GM's fourth-generation hydrogen fuel cell vehicle, which enhances the technology found in today's HydroGen3 fuel cell vehicle, (currently in demonstration fleets around the world), will be introduced later this year and will represent a leap forward toward a production ready version of a hydrogen fuel cell vehicle. For the longer term, GM sees hydrogen and fuel cells as the best combination of energy carrier and power source to achieve truly sustainable transportation. A fuel cell energized by hydrogen emits just pure water, produces no greenhouse gasses, and is twice as efficient as an internal combustion engine. Although hydrogen fuel cell technology was cast as a pie-in-the-sky technology by the moviemakers, GM is making great progress in fuel cell research and development and is on track to achieving its goal to validate and design a fuel cell propulsion system by 2010 that is competitive with current combustion systems on durability and performance, and that ultimately can be built at scale, affordably.
Add to all this GM's leadership in flex-fuel vehicles that run on clean-burning bio fuels such as corn-based ethanol and our new "active fuel management" system that shuts down half the engine's pistons at highway speeds to improve fuel economy, and we feel we are doing more than any other automaker to address the issues of oil dependence, fuel economy, and emissions from vehicles. And we are committed to do more.
Lastly, because the movie made some harsh criticisms of GM for discontinuing the EV1, let me set the record straight:
GM spent more than $1 billion developing the EV1 including significant sums on marketing and incentives to develop a mass market for it.
Only 800 vehicles were leased during a four-year period.
No other major automotive manufacturer is producing a pure electric vehicle for use on public roads and highways.
A waiting list of 5,000 only generated 50 people willing to follow through to a lease.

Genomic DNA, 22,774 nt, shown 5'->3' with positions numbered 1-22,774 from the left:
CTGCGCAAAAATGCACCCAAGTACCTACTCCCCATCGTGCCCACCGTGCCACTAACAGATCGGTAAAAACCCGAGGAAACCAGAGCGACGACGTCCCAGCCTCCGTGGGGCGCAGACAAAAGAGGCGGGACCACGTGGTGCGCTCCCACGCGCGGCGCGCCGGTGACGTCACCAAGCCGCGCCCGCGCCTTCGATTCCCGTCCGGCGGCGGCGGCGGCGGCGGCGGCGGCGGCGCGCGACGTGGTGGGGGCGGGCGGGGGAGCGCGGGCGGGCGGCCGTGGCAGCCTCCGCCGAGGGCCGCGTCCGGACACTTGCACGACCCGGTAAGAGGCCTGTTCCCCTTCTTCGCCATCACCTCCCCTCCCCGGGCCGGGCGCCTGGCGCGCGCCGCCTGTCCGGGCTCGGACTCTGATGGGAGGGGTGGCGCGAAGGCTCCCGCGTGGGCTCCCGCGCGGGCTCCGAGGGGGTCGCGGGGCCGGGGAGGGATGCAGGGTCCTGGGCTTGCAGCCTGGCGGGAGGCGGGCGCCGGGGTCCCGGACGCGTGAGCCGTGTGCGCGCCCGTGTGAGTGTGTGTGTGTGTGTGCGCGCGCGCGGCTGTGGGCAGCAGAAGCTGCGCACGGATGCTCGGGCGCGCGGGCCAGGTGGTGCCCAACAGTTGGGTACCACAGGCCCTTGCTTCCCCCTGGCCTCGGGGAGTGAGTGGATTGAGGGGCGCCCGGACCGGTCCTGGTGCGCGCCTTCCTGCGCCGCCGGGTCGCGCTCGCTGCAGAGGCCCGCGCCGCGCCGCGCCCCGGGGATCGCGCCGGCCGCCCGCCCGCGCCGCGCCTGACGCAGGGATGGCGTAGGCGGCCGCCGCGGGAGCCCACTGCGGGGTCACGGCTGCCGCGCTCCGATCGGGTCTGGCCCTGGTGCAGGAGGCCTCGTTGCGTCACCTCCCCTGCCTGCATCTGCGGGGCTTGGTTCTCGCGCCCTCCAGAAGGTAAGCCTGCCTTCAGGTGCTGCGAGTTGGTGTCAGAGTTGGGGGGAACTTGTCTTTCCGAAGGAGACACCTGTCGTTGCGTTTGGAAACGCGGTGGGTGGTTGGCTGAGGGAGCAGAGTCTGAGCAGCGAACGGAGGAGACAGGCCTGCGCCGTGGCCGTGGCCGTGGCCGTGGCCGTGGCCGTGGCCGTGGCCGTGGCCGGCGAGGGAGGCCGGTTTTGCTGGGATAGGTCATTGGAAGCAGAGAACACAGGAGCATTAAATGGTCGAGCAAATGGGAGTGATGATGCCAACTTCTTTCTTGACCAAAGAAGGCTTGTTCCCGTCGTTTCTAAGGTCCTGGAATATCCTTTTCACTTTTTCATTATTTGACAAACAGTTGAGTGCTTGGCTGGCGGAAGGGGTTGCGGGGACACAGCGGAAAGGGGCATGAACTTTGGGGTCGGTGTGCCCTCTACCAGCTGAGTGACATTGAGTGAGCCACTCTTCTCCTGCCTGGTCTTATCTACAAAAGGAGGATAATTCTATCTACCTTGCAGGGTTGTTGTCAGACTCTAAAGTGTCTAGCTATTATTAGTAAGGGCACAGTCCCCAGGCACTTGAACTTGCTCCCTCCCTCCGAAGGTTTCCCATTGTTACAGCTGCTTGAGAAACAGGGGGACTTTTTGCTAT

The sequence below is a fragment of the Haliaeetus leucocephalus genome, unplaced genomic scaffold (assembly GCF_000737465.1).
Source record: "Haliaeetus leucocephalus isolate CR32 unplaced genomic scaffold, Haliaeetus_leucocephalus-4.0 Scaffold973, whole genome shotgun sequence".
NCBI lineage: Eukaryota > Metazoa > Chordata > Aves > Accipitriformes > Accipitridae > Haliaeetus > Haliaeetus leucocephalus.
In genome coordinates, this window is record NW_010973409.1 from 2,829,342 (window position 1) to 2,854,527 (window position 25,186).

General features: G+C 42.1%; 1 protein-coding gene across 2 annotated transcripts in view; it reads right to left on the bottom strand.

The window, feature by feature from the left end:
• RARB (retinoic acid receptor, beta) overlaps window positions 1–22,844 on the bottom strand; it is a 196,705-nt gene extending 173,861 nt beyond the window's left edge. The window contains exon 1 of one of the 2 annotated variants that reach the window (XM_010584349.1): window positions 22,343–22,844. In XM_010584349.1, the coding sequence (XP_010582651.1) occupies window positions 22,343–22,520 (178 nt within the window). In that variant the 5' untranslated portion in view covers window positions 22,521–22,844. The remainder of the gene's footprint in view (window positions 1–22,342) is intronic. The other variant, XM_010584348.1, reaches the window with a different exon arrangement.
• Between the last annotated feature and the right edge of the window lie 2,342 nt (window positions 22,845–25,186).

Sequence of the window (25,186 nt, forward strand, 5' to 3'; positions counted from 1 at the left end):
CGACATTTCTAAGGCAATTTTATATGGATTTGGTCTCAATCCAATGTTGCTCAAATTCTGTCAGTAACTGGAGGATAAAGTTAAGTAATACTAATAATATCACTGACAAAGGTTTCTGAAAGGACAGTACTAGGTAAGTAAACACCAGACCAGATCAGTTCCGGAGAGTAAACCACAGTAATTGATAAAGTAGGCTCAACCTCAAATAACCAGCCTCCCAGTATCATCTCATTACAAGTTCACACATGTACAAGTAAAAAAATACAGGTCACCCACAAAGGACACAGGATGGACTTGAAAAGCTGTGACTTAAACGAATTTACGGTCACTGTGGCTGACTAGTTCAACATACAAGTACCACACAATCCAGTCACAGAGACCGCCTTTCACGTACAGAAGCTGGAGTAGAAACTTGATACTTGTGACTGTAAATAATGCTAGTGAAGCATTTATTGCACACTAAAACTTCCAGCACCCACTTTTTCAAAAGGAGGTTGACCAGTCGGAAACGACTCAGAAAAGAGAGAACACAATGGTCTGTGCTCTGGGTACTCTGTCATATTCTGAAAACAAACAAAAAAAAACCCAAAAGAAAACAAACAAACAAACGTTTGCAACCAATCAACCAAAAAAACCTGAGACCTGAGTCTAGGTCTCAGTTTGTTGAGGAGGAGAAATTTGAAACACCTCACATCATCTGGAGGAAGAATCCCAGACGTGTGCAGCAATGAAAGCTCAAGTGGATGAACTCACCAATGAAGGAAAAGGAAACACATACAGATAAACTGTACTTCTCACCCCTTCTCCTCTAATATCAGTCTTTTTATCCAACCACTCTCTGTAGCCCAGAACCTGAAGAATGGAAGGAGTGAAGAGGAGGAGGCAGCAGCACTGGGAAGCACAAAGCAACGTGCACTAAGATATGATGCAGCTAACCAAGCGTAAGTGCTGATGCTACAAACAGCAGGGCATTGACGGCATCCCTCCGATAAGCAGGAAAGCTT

Because of low demand for the EV1, parts suppliers quit making replacement parts making future repair and safety of the vehicles difficult to nearly impossible.
Could GM have handled its decision to say "no" to offers to buy EV1s upon natural lease expirations better than it did? Sure. In some ways, I personally regret that we could not find a way for the EV1 lessees to keep their cars. We did what we felt was right in discontinuing a vehicle that we could no longer guarantee could be operated safely over the long term or that we would be able to repair.
In turn, GM engineers used EV1s for cold-weather testing to continue the technology transfer to hybrids and fuel cells. We also donated them to universities and museums. In fact, we donated an EV1 to the Smithsonian and are now being wrongly accused of a conspiracy with the museum because they removed the car for renovation of the National Museum of American History. I can assure you that this is nothing more than unfortunate timing.
So as right and as good as our intentions were, we understand that the moviemakers see them as wrong. We'll accept that criticism, but don't punish GM for doing a good deed. Rather, work with us and give us credit for taking a necessary first step in developing technologies that hold the potential to change the face of automobile transportation. That's what GM engineers are doing everyday.